# A nonlinear pattern recognition of pandemic H1N1 using a state space based methods.

AbstractGenomic Signal Processing is a relatively new field in bioinformatics, in which signal processing algorithms and methods are used to study functional structures in the DNA. An appropriate mapping of the DNA sequence into one or more numerical sequences enables the use of many digital signal processing tools in the analysis of different genomic sequences. Also, a novel Influenza A (H1N1) virus of swine origin emerged in the spring of 2009 and spread very rapidly among people. The severity of the disease and the number of deaths caused by a pandemic virus varies greatly and can change over time. Throughout this work Pandemic H1N1 genomic sequences were characterized according to nonlinear dynamical features such as moment invariants and largest Lyapunov exponents and then compared to those features that extracted from classical H1N1 genomic sequences. The proposed methods were applied to a number of sequences encoded into a time series using a coding measure scheme employing Electron-Ion Interaction Pseudo-potential (EIIP). The aim of this work is to extract genomic features that can distinguish the new swine flu from the classical H1N1 existed before using sequences from segment 8 of the influenza genome that consists of 8 RNA segments which encodes two important proteins for immune system attack (NS1 and NS2). According to the obtained results it is evident that variability is present based on a significance test in both groups; pandemic and classical H1H1 sequences.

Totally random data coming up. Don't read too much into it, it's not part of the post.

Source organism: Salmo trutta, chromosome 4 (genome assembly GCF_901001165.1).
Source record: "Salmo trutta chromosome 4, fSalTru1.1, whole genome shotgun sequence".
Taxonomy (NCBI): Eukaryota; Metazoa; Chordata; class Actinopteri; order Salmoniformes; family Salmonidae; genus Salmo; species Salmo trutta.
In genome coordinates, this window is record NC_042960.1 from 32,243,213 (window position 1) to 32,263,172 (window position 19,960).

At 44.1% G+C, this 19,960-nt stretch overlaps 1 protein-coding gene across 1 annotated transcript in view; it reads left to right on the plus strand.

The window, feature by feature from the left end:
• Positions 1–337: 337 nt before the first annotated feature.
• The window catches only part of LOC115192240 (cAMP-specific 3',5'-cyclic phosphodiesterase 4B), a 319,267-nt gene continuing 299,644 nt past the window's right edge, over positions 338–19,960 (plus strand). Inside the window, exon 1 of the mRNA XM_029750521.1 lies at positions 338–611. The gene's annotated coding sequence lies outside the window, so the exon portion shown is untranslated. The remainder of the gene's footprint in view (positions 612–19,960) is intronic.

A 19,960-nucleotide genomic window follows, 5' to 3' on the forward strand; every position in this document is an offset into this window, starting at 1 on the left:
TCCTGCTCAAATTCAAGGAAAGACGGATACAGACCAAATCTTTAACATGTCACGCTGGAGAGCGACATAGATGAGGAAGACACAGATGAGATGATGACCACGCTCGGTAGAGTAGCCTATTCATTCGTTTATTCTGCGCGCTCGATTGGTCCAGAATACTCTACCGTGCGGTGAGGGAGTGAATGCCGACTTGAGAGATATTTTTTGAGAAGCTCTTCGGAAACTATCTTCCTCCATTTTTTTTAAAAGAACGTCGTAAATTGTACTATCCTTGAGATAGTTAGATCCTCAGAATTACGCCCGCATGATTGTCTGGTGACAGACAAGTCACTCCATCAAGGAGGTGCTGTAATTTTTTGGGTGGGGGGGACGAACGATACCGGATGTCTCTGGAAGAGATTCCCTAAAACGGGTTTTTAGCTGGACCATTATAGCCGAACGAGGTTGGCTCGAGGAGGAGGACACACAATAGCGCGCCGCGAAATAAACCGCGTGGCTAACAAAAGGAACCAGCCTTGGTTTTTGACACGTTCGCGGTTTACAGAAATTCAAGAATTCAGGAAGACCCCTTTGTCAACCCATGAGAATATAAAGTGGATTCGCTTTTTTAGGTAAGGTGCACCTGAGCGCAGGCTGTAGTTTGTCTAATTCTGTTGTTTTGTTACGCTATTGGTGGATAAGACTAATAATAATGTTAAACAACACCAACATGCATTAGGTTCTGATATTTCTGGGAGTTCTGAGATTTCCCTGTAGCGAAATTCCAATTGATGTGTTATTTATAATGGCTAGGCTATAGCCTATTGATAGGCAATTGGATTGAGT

Avicenna I Med Biotech 2011; 3(1): 25-29

Keywords: DNA, Genome, H1N1 Subtype, Pandemics, Sequence

Introduction